Red Deer County residents alarmed by gravel pit bylaw amendment

Allowing a gravel pit on farmland that was supposed to be protected will cause harm across Red Deer County, says a resident of the Shady Nook area, which lies across the river from the Red Deer Airport.

Allowing a gravel pit on farmland that was supposed to be protected will cause harm across Red Deer County, says a resident of the Shady Nook area, which lies across the river from the Red Deer Airport.

On Tuesday, county council will consider third reading of a bylaw amendment that would allow gravel extraction from a quarter section of farmland alongside Range Road 284, about five kilometres south of the Burnt Lake Trail.

The two quarter sections in question — which lie on the east side of the road — were never included in the county lands destined for gravel extraction and should be preserved for their agricultural value, area resident Vince Ohama said on Thursday.

He fears that council will pass the bylaw without having a clear idea of the level of industrial activity that will follow and that the result will pose a health threat, safety hazard and financial loss for him and other residents of the area.

There is also concern that allowing this amendment would open the door to similar applications elsewhere in the county.

A study of nine properties commissioned by local residents indicated a total loss in property values of more than $1 million, said Ohama.

His property alone would drop in value by up to $150,000 and others could lose as much as $300,000, he said.

Additionally, the level of truck traffic hauling from the site will significantly raise safety issues, especially at the S-curve where the Burnt Lake Trail joins Rge. Rd. 284, said Ohama.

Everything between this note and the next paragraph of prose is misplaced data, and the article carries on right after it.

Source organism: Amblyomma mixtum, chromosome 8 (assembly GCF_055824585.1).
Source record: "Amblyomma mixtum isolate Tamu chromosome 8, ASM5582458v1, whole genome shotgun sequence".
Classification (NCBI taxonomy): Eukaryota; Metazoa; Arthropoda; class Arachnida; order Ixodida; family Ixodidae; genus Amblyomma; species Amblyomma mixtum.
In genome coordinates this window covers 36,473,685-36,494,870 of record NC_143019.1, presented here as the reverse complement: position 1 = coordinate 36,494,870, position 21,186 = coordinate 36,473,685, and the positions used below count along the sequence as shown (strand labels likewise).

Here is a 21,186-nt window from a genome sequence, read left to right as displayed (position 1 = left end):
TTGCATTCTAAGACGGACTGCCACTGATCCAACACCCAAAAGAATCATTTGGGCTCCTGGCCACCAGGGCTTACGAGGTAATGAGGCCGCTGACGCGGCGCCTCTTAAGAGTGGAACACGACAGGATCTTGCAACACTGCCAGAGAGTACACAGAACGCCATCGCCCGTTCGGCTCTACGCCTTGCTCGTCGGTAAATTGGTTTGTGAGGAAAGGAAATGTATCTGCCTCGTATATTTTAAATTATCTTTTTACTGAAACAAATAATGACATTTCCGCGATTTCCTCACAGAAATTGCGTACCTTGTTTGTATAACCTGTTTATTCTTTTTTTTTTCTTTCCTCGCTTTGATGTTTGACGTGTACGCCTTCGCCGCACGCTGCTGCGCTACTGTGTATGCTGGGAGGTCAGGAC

The curve is already treacherous and the ditches are very steep, said Ohama. He said he has been called a number of times to pull out someone whose vehicle has left the road and landed upside down in the ditch and can only imagine how much worse it will be if gravel trucks are added to the mix.

Ohama said he, his wife, Adele, and their family and neighbours are also concerned that, while there may be dust control provided near their homes, animals on pasture will suffer from breathing dust raised by truck traffic and their personal safety will be at risk when they are using the road to move cattle from field to field.

A public hearing has been scheduled for the bylaw, which was given first reading in May. Second reading is to take place after the public hearing, with a third and final reading to follow at council’s discretion.

The amendment must pass third reading to become part of the bylaw, which regulates the Gravel Extraction Overlay District.

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